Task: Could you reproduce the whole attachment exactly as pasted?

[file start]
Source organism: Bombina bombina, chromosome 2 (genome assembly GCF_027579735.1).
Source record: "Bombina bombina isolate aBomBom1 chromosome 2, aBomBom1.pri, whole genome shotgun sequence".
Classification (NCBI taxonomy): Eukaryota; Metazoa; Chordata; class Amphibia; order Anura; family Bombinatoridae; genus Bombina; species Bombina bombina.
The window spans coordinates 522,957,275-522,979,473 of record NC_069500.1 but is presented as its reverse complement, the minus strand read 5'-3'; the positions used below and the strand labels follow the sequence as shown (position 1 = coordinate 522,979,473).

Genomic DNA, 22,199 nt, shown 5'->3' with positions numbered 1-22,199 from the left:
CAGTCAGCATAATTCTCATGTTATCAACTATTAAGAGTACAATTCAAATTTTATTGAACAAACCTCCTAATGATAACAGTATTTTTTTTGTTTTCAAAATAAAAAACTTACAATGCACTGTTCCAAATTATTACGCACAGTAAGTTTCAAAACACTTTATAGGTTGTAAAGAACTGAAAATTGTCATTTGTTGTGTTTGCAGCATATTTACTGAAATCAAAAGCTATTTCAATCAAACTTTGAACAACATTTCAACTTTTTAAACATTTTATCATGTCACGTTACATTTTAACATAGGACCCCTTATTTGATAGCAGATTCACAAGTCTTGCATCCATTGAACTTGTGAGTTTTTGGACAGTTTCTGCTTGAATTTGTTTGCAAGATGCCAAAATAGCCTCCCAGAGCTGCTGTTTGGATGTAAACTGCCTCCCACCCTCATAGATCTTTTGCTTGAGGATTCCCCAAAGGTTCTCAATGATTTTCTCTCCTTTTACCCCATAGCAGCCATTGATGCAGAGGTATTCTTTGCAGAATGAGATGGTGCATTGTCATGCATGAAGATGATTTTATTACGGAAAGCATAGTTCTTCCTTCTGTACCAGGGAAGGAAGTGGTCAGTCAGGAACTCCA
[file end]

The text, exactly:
Source organism: Bombina bombina, chromosome 2 (genome assembly GCF_027579735.1).
Source record: "Bombina bombina isolate aBomBom1 chromosome 2, aBomBom1.pri, whole genome shotgun sequence".
Classification (NCBI taxonomy): Eukaryota; Metazoa; Chordata; class Amphibia; order Anura; family Bombinatoridae; genus Bombina; species Bombina bombina.
The window spans coordinates 522,957,275-522,979,473 of record NC_069500.1 but is presented as its reverse complement, the minus strand read 5'-3'; the positions used below and the strand labels follow the sequence as shown (position 1 = coordinate 522,979,473).

Genomic DNA, 22,199 nt, shown 5'->3' with positions numbered 1-22,199 from the left:
CAGTCAGCATAATTCTCATGTTATCAACTATTAAGAGTACAATTCAAATTTTATTGAACAAACCTCCTAATGATAACAGTATTTTTTTTGTTTTCAAAATAAAAAACTTACAATGCACTGTTCCAAATTATTACGCACAGTAAGTTTCAAAACACTTTATAGGTTGTAAAGAACTGAAAATTGTCATTTGTTGTGTTTGCAGCATATTTACTGAAATCAAAAGCTATTTCAATCAAACTTTGAACAACATTTCAACTTTTTAAACATTTTATCATGTCACGTTACATTTTAACATAGGACCCCTTATTTGATAGCAGATTCACAAGTCTTGCATCCATTGAACTTGTGAGTTTTTGGACAGTTTCTGCTTGAATTTGTTTGCAAGATGCCAAAATAGCCTCCCAGAGCTGCTGTTTGGATGTAAACTGCCTCCCACCCTCATAGATCTTTTGCTTGAGGATTCCCCAAAGGTTCTCAATGATTTTCTCTCCTTTTACCCCATAGCAGCCATTGATGCAGAGGTATTCTTTGCAGAATGAGATGGTGCATTGTCATGCATGAAGATGATTTTATTACGGAAAGCATAGTTCTTCCTTCTGTACCAGGGAAGGAAGTGGTCAGTCAGGAACTCCA